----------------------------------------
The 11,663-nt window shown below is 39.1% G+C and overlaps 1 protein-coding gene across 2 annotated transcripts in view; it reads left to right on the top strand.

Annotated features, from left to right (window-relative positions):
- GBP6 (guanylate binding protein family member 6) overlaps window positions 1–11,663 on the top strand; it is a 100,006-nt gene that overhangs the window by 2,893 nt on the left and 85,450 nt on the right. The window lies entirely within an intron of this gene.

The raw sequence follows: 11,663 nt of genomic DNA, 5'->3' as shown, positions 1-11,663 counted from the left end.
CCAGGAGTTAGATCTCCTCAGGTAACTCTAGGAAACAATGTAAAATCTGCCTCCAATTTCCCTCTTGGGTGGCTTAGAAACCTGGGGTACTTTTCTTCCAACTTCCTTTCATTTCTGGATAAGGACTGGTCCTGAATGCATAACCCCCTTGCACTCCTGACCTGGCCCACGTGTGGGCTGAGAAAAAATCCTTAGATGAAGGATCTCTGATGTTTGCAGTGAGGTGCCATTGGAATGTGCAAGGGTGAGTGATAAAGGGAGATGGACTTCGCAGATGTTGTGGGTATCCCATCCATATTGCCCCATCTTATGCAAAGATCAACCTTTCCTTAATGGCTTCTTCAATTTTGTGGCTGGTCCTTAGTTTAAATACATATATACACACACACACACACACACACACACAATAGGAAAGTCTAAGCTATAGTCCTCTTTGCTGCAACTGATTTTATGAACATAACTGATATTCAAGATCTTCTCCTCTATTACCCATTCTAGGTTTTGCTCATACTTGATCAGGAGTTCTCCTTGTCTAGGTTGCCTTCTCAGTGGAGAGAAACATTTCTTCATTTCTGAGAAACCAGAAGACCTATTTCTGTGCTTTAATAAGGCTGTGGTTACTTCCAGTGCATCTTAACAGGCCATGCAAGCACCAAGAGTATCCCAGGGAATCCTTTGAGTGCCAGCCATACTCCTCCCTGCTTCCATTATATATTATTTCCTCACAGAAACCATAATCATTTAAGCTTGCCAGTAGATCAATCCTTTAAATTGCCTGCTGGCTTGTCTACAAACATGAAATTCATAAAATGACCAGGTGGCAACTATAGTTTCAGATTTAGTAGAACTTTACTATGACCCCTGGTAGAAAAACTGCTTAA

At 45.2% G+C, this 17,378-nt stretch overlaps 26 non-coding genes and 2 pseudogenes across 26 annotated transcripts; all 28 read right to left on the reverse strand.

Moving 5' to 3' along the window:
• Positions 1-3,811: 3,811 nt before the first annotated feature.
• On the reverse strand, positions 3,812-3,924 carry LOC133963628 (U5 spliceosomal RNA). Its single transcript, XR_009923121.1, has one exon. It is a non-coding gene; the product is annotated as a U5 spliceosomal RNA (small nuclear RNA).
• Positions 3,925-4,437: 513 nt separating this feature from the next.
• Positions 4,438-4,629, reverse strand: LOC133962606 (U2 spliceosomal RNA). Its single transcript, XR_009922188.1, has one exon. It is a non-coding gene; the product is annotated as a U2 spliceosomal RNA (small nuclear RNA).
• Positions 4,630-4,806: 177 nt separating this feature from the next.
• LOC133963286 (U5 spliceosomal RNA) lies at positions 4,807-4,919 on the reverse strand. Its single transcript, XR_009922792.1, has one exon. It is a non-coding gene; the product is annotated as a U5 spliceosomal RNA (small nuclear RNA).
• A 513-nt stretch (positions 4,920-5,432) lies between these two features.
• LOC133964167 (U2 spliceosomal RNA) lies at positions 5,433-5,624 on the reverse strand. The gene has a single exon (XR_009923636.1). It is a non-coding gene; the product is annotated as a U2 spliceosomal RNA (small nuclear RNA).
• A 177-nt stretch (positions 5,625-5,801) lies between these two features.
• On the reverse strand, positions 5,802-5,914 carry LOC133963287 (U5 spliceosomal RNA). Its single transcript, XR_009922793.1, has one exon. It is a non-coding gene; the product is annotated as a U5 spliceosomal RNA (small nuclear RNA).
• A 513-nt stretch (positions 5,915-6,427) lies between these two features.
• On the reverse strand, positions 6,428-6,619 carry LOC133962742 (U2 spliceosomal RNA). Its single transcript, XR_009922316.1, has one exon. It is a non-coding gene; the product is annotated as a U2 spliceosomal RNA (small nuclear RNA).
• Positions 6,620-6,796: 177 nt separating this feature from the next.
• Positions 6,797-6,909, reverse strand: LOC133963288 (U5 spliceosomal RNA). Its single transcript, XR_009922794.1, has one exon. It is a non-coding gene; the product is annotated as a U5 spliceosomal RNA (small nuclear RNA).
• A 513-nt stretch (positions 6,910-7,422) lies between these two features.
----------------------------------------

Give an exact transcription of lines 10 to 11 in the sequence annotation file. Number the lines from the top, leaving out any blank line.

• Positions 3,925-4,437: 513 nt separating this feature from the next.
• Positions 4,438-4,629, reverse strand: LOC133962606 (U2 spliceosomal RNA). Its single transcript, XR_009922188.1, has one exon. It is a non-coding gene; the product is annotated as a U2 spliceosomal RNA (small nuclear RNA).